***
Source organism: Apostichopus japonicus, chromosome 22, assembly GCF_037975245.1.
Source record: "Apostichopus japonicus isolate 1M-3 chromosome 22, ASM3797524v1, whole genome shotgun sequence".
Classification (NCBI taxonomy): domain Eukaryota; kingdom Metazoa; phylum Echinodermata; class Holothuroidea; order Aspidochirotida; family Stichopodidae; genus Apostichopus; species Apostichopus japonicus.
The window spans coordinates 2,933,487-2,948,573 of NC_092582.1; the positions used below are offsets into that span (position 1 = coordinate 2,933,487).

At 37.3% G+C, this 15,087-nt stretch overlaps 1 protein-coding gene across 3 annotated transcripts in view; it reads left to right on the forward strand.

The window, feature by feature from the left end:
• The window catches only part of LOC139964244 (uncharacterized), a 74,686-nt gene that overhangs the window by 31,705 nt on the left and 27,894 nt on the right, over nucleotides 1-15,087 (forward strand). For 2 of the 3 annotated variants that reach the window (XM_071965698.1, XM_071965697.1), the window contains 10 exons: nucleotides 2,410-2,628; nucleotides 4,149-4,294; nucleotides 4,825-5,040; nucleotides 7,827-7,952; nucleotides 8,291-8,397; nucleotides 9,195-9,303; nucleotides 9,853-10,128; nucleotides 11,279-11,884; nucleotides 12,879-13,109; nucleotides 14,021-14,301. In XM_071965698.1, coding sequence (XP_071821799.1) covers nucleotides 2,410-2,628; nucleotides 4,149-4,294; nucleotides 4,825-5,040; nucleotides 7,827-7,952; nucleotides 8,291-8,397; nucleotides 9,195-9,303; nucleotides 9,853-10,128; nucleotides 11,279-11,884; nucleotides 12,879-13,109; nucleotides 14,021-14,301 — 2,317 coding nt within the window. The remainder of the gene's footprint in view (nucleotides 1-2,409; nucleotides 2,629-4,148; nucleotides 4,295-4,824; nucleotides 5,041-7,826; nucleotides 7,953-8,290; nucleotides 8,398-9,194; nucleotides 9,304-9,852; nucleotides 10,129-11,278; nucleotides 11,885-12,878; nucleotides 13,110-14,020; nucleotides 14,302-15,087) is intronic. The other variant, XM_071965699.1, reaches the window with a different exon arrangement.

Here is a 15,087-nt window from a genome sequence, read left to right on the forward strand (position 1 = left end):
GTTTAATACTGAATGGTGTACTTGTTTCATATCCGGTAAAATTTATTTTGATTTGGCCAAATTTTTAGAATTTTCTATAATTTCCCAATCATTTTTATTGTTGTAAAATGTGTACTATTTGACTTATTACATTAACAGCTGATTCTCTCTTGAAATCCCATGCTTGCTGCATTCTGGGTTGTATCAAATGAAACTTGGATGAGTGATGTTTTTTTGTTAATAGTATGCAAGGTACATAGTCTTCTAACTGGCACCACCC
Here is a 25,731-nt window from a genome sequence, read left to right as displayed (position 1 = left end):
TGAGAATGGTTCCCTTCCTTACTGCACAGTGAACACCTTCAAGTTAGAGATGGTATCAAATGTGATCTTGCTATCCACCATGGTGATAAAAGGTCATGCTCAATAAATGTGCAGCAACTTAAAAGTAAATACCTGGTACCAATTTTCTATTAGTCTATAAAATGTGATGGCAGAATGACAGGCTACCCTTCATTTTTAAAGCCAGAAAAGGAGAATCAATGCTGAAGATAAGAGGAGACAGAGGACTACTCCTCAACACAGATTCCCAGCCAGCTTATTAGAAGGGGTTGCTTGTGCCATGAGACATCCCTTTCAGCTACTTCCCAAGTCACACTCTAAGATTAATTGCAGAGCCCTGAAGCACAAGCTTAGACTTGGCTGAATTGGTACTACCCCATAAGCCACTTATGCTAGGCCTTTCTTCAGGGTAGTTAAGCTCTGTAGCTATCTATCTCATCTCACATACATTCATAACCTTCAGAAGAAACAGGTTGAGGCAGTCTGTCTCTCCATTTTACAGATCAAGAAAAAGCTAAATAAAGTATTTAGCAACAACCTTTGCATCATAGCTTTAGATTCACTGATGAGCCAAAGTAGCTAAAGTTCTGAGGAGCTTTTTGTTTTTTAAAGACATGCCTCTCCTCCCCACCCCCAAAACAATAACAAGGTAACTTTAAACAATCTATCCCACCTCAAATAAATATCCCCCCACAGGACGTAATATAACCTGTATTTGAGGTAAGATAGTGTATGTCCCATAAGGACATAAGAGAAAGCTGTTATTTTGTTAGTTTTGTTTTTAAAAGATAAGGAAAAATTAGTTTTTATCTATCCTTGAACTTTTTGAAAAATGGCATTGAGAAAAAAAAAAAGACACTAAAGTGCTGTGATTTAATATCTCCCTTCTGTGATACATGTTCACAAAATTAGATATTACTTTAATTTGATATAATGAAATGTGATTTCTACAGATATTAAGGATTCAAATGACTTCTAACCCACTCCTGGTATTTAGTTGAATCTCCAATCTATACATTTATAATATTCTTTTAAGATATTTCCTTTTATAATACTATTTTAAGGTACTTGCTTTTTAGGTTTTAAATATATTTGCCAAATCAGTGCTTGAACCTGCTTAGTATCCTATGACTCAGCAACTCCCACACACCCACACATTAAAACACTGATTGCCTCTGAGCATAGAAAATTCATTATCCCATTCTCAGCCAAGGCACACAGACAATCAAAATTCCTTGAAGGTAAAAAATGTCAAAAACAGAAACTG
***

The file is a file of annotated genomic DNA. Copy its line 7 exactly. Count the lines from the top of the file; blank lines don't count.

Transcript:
• The window catches only part of LOC139964244 (uncharacterized), a 74,686-nt gene that overhangs the window by 31,705 nt on the left and 27,894 nt on the right, over nucleotides 1-15,087 (forward strand). For 2 of the 3 annotated variants that reach the window (XM_071965698.1, XM_071965697.1), the window contains 10 exons: nucleotides 2,410-2,628; nucleotides 4,149-4,294; nucleotides 4,825-5,040; nucleotides 7,827-7,952; nucleotides 8,291-8,397; nucleotides 9,195-9,303; nucleotides 9,853-10,128; nucleotides 11,279-11,884; nucleotides 12,879-13,109; nucleotides 14,021-14,301. In XM_071965698.1, coding sequence (XP_071821799.1) covers nucleotides 2,410-2,628; nucleotides 4,149-4,294; nucleotides 4,825-5,040; nucleotides 7,827-7,952; nucleotides 8,291-8,397; nucleotides 9,195-9,303; nucleotides 9,853-10,128; nucleotides 11,279-11,884; nucleotides 12,879-13,109; nucleotides 14,021-14,301 — 2,317 coding nt within the window. The remainder of the gene's footprint in view (nucleotides 1-2,409; nucleotides 2,629-4,148; nucleotides 4,295-4,824; nucleotides 5,041-7,826; nucleotides 7,953-8,290; nucleotides 8,398-9,194; nucleotides 9,304-9,852; nucleotides 10,129-11,278; nucleotides 11,885-12,878; nucleotides 13,110-14,020; nucleotides 14,302-15,087) is intronic. The other variant, XM_071965699.1, reaches the window with a different exon arrangement.